or chat network where you can share additional information
It's better explained as "a small community" made up of
business owners, willing to help one another to gain valuable
information to be utilized in their market.
Networking individuals are glad to help those in their group.
You can join any association and in return, receive valuable
leads who will tell others about your business. You could create
a database of the business owners you have exchanged business
cards with, and call them in the future to do business or to
find additional information regarding a need.
If you can't find a suitable networking group to help you - you
could start your own Networking Community - made up of the small
businesses located within a 30 mile radius of your own business.
5.1. Perhaps, delegating a printed roster to each business,
showing them others in their Networking Community that are
available to receive phone calls from another member.
5.2. Or possibly, your networking community could agree to do
business with each other? If there is a printer in the group -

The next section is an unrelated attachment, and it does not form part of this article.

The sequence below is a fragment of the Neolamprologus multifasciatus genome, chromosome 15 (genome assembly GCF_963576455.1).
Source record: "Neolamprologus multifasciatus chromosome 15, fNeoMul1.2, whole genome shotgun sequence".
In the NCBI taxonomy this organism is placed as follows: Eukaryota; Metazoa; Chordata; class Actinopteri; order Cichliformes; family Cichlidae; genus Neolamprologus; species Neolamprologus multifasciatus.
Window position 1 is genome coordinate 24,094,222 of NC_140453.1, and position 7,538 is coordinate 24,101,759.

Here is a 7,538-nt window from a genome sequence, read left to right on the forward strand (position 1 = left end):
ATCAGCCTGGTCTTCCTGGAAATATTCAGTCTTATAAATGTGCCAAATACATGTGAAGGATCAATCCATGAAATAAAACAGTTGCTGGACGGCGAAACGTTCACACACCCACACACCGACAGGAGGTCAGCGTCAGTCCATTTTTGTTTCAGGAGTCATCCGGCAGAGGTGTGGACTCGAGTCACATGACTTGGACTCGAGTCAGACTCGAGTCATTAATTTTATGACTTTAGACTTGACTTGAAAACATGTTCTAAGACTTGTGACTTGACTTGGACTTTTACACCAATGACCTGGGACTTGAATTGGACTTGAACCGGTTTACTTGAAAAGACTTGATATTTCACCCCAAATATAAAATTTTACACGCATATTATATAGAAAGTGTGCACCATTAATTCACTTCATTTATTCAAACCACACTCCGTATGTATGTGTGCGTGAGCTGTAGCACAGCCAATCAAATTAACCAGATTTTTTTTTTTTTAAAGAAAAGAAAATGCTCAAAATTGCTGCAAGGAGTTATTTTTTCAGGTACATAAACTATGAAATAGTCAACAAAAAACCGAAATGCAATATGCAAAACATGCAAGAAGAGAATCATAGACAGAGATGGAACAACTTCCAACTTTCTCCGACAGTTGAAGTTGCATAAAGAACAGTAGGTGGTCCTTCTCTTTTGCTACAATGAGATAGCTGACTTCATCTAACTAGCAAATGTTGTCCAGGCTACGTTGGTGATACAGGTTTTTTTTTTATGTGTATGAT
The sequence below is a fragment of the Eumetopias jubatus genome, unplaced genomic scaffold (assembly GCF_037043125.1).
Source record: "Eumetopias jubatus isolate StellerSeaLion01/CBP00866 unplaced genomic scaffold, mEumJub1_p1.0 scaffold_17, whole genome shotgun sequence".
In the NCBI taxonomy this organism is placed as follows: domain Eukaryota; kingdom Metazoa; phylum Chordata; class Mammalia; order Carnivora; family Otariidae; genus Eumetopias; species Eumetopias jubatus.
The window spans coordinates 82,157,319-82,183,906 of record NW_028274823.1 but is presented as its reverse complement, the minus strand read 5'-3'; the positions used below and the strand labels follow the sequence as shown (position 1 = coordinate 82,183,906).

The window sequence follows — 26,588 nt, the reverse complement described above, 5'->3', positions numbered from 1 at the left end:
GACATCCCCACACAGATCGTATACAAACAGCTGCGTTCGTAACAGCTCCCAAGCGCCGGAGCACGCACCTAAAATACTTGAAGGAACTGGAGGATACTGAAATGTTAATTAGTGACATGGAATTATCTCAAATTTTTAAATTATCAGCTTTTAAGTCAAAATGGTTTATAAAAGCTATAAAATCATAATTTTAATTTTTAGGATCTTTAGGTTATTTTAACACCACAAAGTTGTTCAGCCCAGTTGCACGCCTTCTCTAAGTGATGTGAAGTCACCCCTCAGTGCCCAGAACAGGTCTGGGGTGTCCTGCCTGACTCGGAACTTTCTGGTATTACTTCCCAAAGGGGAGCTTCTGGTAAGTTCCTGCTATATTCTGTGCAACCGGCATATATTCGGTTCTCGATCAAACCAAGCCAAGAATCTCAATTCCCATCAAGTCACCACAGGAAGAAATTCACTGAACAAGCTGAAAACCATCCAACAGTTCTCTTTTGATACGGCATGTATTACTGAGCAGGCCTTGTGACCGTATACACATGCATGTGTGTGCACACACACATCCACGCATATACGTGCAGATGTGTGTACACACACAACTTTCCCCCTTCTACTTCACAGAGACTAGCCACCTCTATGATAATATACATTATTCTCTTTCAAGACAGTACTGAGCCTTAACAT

all the rest in that community would utilize the printing
5.3. Is there an accounting person in your community? Perhaps,
this accounting firm would get all the tax business from the
rest of the community members?
THINK.... there are plenty of ways you could gain exposure for
your business. Most ideas, are common sense methods where an
individual takes the initiative to get it started! The best part
of networking - it's FREE advertising for your business and for
* You can turn any idea into a profitable, home-based
business. Most larger companies have started their businesses
from their living room floors, their basements or their garages.
You have the same ability to create a world-wide market, needing
* If you have an Entrepreneurial spirit, you'll find a way to
offer the public something you feel would benefit them.
* It doesn't necessarily have to be a "new invention" or a new
idea. You could take something on the market today, and make it
* To be successful, your business should exceed your
* To increase your credibility, you should become more
involved with your community.
* Networking is free - and could provide the most valuable
exposure for you and your company.
Rozey Gean, founder of the Women Entrepreneurs Online Network,
(WEON), is a thirteen year veteran to entrepreneurship. Her
expertise includes mentoring women in business and sharing her
vast knowledge through written works. These works can be read
in her popular weekly WEON newsletter and other publications
such as Free Electronic Networks and most recently Web Bound
Magazine. Subscribe to the WEON Business News at
mailto:firstname.lastname@example.org or visit her ever-changing web site
Copyright 1998, Rozey Gean, All Rights Reserved Worldwide
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Tags: Sales and Marketing